What Is the Optimal Initial (First) Layer Height for PETG?
While a part of the layer height setting, the initial layer height is a whole different topic of its own due to bed adhesion becoming a factor.
We recommend using an initial layer height of 0.28 mm for printing PETG with a 0.4 mm nozzle, the maximum layer height value within multiples of 0.04 mm.
To calculate the first layer height for different nozzle sizes, you can use the formula of nozzle size * 0.75 and round it down to the closest multiple of 0.04.
Considering that bed adhesion is one of the most common issues with printing PETG, the benefit of a thicker first layer is undeniable.
While thinner layers can cool down too quickly and contribute to bed adhesion issues, a thick layer allows more heat to flow through the model, giving it sufficient time to adhere to the bed.
Even though there are mixed opinions about the first layer, with some members of the community swearing by squishing the layer through lower height values, our experimentation has shown us that a high layer height value does a fantastic job for bed adhesion.
What Are the Effects of Layer Height on Printing PETG?
The effects of layer height on printing PETG are significant but also easy to understand.
In a nutshell, the surface resolution of the print, the print time, and the chance of inconsistencies (such as tearing) showing up on the print increases as the layer height value gets smaller.
While there is no issue with using higher layer height values for a more consistent printing experience for models that will be used for functional purposes, lower layer height values are vital for aesthetical models where the surface resolution needs to be as high as possible.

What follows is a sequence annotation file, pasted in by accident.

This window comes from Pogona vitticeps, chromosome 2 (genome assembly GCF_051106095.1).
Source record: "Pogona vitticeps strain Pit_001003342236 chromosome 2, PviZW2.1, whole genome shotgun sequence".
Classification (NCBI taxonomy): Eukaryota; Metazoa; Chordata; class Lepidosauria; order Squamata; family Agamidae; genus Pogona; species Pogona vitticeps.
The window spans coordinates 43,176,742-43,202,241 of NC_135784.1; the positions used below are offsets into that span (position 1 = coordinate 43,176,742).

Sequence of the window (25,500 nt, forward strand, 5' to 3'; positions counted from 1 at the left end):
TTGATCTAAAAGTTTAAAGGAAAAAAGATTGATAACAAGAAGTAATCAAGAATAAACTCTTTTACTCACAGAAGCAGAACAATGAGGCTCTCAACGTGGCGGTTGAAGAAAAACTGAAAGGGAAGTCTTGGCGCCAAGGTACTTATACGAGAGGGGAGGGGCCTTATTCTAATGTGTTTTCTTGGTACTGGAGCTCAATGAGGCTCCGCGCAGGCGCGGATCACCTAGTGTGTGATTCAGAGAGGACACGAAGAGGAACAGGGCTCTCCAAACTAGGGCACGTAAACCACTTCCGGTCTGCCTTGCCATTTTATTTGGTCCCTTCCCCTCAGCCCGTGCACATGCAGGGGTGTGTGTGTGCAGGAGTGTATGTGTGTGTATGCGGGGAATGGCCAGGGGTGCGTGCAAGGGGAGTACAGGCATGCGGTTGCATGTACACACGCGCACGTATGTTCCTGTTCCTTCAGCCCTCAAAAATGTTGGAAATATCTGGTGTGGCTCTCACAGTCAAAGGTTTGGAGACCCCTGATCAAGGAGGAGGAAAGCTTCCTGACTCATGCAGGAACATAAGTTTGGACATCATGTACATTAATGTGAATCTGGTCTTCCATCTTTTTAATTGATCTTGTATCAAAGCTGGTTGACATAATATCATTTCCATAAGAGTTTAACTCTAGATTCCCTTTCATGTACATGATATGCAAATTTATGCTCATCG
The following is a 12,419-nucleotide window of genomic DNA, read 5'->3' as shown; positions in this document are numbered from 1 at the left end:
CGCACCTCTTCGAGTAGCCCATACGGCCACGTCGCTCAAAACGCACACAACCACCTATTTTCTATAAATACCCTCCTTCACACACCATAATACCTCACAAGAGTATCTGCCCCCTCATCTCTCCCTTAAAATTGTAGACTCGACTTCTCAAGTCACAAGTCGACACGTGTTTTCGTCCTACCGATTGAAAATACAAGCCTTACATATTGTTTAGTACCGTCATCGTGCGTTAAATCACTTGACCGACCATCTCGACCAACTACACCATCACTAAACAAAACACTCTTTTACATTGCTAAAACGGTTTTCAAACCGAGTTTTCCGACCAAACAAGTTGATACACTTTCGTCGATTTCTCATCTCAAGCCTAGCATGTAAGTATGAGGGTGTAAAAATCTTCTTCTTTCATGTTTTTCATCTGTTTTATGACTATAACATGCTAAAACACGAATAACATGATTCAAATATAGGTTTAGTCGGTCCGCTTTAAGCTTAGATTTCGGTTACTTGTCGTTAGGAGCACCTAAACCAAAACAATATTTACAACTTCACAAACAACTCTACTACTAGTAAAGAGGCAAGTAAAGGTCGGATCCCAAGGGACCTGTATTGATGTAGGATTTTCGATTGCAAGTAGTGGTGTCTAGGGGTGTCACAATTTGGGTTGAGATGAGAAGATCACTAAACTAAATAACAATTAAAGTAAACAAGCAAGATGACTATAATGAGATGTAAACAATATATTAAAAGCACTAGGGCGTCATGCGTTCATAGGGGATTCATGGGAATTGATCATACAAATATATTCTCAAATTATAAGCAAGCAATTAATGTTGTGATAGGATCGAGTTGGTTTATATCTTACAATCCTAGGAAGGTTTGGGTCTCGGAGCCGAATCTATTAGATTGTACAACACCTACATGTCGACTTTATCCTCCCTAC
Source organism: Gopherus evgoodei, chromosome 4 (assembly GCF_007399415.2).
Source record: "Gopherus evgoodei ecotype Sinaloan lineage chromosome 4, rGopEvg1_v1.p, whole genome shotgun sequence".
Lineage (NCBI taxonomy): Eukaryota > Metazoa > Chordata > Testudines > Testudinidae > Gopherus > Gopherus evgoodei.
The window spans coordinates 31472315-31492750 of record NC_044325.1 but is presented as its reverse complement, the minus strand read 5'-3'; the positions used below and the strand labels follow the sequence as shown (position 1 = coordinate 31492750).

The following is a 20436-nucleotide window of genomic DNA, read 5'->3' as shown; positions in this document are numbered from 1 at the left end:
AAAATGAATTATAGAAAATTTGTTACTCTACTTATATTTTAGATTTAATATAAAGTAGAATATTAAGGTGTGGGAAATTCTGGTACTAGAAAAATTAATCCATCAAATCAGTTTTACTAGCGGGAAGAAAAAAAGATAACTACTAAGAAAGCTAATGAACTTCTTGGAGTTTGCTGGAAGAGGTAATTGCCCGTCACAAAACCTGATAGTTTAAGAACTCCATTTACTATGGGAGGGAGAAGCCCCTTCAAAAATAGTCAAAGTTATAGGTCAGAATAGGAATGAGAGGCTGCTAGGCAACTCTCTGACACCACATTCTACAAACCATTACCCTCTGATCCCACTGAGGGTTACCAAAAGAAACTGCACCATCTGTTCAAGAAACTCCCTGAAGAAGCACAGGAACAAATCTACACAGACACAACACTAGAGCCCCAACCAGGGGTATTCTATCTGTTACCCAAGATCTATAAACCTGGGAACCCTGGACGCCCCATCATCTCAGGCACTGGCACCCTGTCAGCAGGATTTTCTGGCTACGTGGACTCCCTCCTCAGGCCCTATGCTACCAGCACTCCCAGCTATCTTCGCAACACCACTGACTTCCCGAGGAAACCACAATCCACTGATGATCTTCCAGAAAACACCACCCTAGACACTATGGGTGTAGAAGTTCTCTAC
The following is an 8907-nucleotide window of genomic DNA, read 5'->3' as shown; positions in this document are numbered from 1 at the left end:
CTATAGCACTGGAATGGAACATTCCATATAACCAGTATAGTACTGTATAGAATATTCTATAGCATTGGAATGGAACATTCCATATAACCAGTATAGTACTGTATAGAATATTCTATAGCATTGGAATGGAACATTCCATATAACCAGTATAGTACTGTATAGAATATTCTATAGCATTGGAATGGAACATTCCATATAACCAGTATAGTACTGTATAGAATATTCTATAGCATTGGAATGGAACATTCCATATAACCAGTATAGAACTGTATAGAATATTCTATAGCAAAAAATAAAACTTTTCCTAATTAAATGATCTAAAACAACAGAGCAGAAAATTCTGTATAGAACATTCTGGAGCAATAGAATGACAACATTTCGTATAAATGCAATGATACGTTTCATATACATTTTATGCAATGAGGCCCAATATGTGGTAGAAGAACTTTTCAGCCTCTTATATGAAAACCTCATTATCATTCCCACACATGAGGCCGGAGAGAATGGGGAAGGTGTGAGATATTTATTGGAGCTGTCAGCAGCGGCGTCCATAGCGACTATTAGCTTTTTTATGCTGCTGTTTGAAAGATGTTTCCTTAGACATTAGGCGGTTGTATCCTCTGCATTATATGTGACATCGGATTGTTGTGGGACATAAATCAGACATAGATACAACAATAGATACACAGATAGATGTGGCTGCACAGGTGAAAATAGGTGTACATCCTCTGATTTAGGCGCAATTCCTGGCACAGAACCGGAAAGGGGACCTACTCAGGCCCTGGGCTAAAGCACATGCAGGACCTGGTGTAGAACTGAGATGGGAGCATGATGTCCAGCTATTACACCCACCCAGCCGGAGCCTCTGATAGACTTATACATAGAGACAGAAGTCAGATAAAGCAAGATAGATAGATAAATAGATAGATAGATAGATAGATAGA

What Are the Effects of Initial (First) Layer Height on Printing PETG?
While the effects of initial layer height differ from layer height, there isn’t a lot of complexity involved in this case either.
As a rule of thumb, a thicker layer will improve the bed adhesion due to the layer cooling down slower than a thinner one, giving the plastic enough time to adhere to the surface as well as possible.
Since the initial layer of the model sets the foundation for the whole object, the initial layer height is one of the most significant factors in determining how successful your print will be.
There is no denying that finding both the optimal layer height and the optimal first layer height is vital to conducting the 3D printing process successfully with PETG filament.
To quickly recap, our recommendation is to use a layer height value of 0.24 mm, and an initial layer height value of 0.28 mm for printing PETG with a 0.4 mm nozzle.
That being said, as models that lean more towards aesthetical usage require lower layer height values for better quality, a comfortable layer height value may not always be the answer.
In either case, you should obtain a good level of bed adhesion and strike a balance between print quality and consistency with these values, and experiment further depending on your needs.
Mike started his 3D printing journey with the Anet A8 when it first came out back in 2017, and has been obsessed with 3D printers ever since. Nowadays, he primarily uses his Ender 3 to print functional parts that make his life more convenient whenever possible.